People who routinely walk and engage in strength training have a lower risk of death from cirrhosis than sedentary individuals. This is according to the first study to follow participants over a prolonged period of time to compare their physical activity with their rate of death from cirrhosis.
“The benefit of exercise is not a new concept, but the impact of exercise on mortality from cirrhosis and from liver cancer has not yet been explored on this scale,” Tracey Simon, MD, the lead researcher of the study and an instructor of medicine at Harvard Medical School and Massachusetts General Hospital, said in a press release.
Presenting their findings at Digestive Disease Week in San Diego, researchers prospectively followed 68,449 women from the Nurses’ Health Study and 48,748 men from the Health Professionals Follow-up Study. All the participants began the follow-up period without any diagnosis of liver disease. Then, every two years between 1986 and 2012, the participants provided detailed accounts of their exercise habits, including the type and intensity of physical activity.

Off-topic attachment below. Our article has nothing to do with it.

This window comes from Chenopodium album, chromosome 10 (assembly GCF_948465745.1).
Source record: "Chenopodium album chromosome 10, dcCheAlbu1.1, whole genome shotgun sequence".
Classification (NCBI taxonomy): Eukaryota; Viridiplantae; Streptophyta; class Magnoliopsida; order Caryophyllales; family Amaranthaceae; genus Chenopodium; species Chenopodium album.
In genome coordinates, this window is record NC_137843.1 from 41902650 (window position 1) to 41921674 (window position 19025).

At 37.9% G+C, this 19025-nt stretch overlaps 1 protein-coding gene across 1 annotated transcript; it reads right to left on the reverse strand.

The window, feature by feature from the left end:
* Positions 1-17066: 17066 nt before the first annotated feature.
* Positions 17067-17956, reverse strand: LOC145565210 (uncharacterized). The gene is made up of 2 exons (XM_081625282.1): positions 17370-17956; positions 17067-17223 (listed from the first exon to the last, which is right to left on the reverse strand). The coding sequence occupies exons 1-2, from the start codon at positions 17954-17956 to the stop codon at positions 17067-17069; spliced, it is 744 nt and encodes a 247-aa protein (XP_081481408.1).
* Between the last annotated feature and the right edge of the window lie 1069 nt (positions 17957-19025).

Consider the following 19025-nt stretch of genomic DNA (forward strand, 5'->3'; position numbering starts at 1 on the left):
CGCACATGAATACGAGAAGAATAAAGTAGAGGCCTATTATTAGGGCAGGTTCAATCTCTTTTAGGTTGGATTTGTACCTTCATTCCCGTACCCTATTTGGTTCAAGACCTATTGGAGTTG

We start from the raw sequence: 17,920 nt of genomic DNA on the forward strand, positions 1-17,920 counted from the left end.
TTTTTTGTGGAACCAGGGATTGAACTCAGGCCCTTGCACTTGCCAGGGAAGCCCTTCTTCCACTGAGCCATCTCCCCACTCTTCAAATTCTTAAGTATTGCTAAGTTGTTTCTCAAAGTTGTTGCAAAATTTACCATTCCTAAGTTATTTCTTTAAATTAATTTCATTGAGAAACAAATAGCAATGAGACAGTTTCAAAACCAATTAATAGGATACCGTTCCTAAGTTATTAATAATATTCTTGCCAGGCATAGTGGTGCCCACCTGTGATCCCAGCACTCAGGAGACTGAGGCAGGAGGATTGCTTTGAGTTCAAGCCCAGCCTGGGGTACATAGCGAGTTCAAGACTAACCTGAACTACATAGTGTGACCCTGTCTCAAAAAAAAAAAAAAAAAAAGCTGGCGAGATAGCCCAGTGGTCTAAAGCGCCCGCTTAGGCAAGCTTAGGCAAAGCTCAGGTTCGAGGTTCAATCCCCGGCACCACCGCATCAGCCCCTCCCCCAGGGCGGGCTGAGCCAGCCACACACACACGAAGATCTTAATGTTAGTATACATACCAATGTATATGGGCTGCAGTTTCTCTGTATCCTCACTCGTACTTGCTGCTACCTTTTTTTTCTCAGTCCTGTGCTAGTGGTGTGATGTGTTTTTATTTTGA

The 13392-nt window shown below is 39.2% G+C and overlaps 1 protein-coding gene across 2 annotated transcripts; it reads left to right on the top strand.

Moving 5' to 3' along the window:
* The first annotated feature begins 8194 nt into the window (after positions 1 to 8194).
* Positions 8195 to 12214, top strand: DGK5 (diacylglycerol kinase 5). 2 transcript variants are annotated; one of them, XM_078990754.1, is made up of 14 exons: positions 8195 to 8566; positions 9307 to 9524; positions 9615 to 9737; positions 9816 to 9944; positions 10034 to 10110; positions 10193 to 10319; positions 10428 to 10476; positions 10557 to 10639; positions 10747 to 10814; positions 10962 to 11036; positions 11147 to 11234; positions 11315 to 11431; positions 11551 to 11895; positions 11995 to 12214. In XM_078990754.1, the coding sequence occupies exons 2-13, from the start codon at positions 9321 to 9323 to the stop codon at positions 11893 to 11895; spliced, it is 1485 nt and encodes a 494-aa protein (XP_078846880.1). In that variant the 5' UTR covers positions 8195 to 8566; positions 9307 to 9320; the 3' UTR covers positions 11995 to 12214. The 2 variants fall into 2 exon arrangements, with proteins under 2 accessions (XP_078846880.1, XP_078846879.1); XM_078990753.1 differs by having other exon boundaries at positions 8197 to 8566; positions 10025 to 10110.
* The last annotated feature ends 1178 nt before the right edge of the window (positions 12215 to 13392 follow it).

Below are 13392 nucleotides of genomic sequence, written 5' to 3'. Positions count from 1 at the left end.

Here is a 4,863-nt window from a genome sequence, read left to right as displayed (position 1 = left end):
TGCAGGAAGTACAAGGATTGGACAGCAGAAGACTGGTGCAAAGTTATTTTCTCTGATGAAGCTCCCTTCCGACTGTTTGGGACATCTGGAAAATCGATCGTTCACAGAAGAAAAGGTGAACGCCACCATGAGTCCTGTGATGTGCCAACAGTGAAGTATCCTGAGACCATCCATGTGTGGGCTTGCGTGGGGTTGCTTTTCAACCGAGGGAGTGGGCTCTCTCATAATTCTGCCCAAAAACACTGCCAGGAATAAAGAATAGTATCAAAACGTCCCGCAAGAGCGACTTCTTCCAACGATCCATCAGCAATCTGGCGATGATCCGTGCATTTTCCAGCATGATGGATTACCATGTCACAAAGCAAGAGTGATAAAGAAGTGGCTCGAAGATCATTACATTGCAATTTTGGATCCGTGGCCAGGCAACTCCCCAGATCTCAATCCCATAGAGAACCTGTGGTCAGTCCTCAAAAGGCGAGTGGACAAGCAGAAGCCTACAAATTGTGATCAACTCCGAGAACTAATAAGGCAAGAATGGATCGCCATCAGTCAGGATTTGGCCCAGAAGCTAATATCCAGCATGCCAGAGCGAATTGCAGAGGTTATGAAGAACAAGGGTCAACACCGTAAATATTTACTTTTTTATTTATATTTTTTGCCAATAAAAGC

The participants who were in the top quintile of weekly walking distance had a 73% lower risk of cirrhosis-related death compared with those in the bottom quintile. This risk reduction was even more pronounced when the researchers looked at the combination of walking and engaging in weight training.
“In the U.S., mortality due to cirrhosis is increasing dramatically, with rates expected to triple by the year 2030. In the face of this alarming trend, information on modifiable risk factors that might prevent liver disease is needed,” said Simon. “Our findings support further research to define the optimal type and intensity of physical activity to prevent adverse outcomes in patients at risk for cirrhosis.”
To read a press release about the study, click here.